Living and working in Suva
Posted on 13 August 2007
I spent most of my time in Suva, the capital of the Fiji Islands. My work for the Climate Change Programme with the WWF South Pacific Programme gave me the possibility to use my skills in communication work and also the chance to learn a lot about working in the Pacific, improve my English and of course to learn much about the theoretical and practical background of climate change. It was important for me to see how this international NGO works and be a part of it.I spent most of my time in Fiji Suva, the capital of the Fiji Islands. At daytime I worked in the WWF SPP office, in 5 minutes walking distance to my appartment. My work for the Climate Change Programme gave me the possibility to use my skills in communication work and also the chance to learn a lot about working in the Pacific, train my English and of course to learn much about the theoretical and practical background of climate change. It was important for me to see how this international NGO works and be a part of this system. I was able to use all my experiences I made during the field trips to write reports and stories to share me knowledge with other people. This great combination of learning, realising my projects and coming up with new ideas was characteristic for my internship. The friendly and open minded atmosphere of the whole WWF SPP Team and especially working together with my boss, Diane, made this experience so enriching for me. And it was fun!
Intercultural exchange was very important for me. My German lunch informed my colleagues about the German culture. I did a presentation about Germany and cooked traditional German food for them.
I liked my appartment. There was one bedroom and a very nice living room with a kitchen. I decorated the whole apartment with personal things to feel at home. For example I had a poster with a famous castle in Berlin, at Xmas time a self made advent calendar from my sister and photos from my family and friends. In my wardrobe there were only colorful summer cloths and lots of Flip Flops (a must in Fiji). After my field trips even some new things were joining the ones from home: for example a handmade fan from Kabara, other Shells from trips to the beach and a paper knife from the handicraft market in Suva. So this apartment reflects my Fiji experience: I came to Fiji taking my experiences from home with me to enrich them with new ones.
The Indo-Fijian wedding
After spending a lot of time during the Kabara trip with Ash, the Communications Coordinator of WWF SPP, and having exciting conversation she became more than a colleague. Meetings of the Rotaract Club, shopping or just talking was a nice way to get to now Ash and the Indo-Fijian culture (nearly half of the people living in Fiji have an Indian background). The highlight: Ash took me to an Indo-Fijian wedding. Hours before we had to leave we met in her flat. It took some time until we found the perfect clothes for me: a Sari! Wrapped in this lovely dress we had a good time at the wedding that normally lasts three days. We only joined in for the last evening. The ceremonies, Indian music and the vegetarian food made me feel like being in ‘little India’. Even if this cultural differences leads to political problems - I think it is enriching for every country to unite people with various cultural backgrounds.
Suva at the week-end
Suva offers some very nice activities for leisure time and I was more than happy to share lots of them with interesting people I met. We spend the weekends taking a ride to a beach or going to town and do our shopping at the market, watching a movie in the cinema, playing games or sitting in little cafés. I also visited the Fiji Museum that explains the Fijian history with a lot of details. But in the evening it was party time! Most famous: Bad Dog Café and O’Reilly’s as well as the Traps bar! I spend a lot of time dancing with colleagues and new friends. After that we often went for a snack that was sold on the street (barbecue).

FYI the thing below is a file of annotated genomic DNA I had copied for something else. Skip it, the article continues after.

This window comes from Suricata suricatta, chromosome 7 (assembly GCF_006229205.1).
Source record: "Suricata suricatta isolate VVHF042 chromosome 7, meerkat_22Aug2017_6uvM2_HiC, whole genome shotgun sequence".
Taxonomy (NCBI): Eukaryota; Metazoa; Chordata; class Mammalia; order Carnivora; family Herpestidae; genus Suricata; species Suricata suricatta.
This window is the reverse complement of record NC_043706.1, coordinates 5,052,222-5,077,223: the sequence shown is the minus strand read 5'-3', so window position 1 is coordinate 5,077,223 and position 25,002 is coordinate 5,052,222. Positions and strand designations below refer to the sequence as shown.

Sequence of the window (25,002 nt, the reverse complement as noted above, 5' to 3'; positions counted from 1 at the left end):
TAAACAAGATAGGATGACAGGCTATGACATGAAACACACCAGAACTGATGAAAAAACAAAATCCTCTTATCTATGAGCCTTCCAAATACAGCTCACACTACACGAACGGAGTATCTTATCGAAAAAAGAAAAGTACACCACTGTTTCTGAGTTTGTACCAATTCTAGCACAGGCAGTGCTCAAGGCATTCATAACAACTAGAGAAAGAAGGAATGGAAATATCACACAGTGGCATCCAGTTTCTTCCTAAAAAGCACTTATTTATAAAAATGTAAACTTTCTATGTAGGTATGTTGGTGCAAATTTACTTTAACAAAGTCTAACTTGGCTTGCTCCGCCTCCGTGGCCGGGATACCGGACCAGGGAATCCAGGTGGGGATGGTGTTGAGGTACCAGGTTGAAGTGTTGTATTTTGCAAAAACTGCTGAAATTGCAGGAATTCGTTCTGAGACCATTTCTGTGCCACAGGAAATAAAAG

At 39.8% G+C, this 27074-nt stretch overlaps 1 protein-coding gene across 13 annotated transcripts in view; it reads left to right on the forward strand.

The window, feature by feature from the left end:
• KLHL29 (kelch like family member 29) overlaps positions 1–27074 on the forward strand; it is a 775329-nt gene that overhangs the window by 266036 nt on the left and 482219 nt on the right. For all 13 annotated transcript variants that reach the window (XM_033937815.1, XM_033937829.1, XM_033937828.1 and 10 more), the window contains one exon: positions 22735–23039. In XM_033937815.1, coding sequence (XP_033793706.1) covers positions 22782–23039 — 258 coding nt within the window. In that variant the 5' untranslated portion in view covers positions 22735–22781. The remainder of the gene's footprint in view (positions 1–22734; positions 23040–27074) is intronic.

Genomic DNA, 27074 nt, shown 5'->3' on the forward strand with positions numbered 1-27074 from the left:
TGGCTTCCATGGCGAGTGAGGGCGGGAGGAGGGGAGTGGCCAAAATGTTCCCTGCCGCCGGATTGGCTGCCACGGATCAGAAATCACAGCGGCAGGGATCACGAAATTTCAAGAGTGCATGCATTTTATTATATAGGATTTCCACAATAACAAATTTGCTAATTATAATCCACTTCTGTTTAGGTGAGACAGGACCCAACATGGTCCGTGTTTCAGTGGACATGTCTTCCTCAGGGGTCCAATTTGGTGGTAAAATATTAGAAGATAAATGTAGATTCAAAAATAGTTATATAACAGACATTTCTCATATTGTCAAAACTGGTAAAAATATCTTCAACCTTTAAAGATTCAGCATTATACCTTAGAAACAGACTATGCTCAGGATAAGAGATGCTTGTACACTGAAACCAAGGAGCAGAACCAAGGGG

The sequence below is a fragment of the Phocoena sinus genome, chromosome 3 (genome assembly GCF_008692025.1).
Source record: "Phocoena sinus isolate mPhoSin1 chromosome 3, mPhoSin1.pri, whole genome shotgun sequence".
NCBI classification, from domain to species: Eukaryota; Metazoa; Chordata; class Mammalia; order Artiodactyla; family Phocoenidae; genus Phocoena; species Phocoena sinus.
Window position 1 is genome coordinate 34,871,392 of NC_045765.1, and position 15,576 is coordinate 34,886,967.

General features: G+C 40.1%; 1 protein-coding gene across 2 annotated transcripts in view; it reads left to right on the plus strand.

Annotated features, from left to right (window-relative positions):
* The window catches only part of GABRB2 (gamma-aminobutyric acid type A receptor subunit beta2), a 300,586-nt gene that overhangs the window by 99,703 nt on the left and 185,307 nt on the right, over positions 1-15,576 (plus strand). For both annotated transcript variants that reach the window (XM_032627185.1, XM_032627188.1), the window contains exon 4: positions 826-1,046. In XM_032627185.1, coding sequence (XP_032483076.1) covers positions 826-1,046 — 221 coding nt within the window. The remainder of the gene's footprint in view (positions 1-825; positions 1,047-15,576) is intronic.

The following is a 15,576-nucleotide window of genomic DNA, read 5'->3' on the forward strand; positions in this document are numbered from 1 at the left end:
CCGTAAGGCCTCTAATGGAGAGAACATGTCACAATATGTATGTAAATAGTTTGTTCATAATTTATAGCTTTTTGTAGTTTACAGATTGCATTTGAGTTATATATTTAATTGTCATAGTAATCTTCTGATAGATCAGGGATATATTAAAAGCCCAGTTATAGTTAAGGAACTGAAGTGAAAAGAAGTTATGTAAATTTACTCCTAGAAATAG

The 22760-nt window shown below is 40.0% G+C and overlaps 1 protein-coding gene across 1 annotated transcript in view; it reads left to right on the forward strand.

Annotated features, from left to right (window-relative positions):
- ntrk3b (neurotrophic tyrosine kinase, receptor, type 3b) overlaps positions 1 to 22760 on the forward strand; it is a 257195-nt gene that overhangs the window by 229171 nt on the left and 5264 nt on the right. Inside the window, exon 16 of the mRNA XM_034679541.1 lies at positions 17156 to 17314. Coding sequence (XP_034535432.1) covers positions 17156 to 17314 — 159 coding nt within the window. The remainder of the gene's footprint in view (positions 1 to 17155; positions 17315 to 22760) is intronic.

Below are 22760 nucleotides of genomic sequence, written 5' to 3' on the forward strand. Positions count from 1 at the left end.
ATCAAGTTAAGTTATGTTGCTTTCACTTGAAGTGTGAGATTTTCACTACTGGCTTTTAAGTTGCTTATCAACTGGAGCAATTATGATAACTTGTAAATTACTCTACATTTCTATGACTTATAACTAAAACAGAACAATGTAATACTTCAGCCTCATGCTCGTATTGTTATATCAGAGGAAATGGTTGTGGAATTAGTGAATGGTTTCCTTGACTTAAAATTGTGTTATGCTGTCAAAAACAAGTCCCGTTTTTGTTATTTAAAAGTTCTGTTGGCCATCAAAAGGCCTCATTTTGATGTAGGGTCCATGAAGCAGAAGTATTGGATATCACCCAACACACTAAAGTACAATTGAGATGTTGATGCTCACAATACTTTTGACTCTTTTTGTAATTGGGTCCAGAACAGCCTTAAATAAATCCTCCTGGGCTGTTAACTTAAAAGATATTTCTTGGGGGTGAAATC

The end and a new beginning
When I arrived in Suva everything seemed loud, busy and strange. All these new sounds and smells made me realize: yes I am on the other side of the world. Now, after 3 months everything has changed. The streets are familiar and many people, too. In the city I regularly meet people I know and even some of the taxi drivers stopped asking me for the destination. They just say ‘To work?’ or ‘Home?’. ‘Home’ – yes. After being here and living here it feels like a second home. The nice places: Like the ‘Hairworks’ Café upstairs which no tourist knows or visiting my special friend at the handicraft market who sells me everything for local prices. Even my apartment feels like a part of home. This seems to be strange when I remember my first feelings sitting alone in the apartment without my bag and waiting for my adventure to begin. But most of all: the people made me feel ‘home’. All the nice colleagues and the time we spend together after work: game nights, dinner, partying, talking. And Shinta, the German-Indonesian girl I met. So I leave Fiji with a bad and a good feeling. Leaving all this behind and looking foreword to see my family and friends.
Altogether this was a milestone in my life - personal and job-related. Now I know what working in the field is like and I understand why some things are not like in my home country. It was also very enriching to get to know the Fijian and Indo-Fijian culture. I truly believe that only when you learn to understand different cultures you can understand your own origin. I herewith want to thank WWF International, WWF SPP and WWF Fiji for giving me this wonderful opportunity and supporting me so much. My work for WWF continues when I am back in Germany. I am going to write a part of a brochure as a consultant.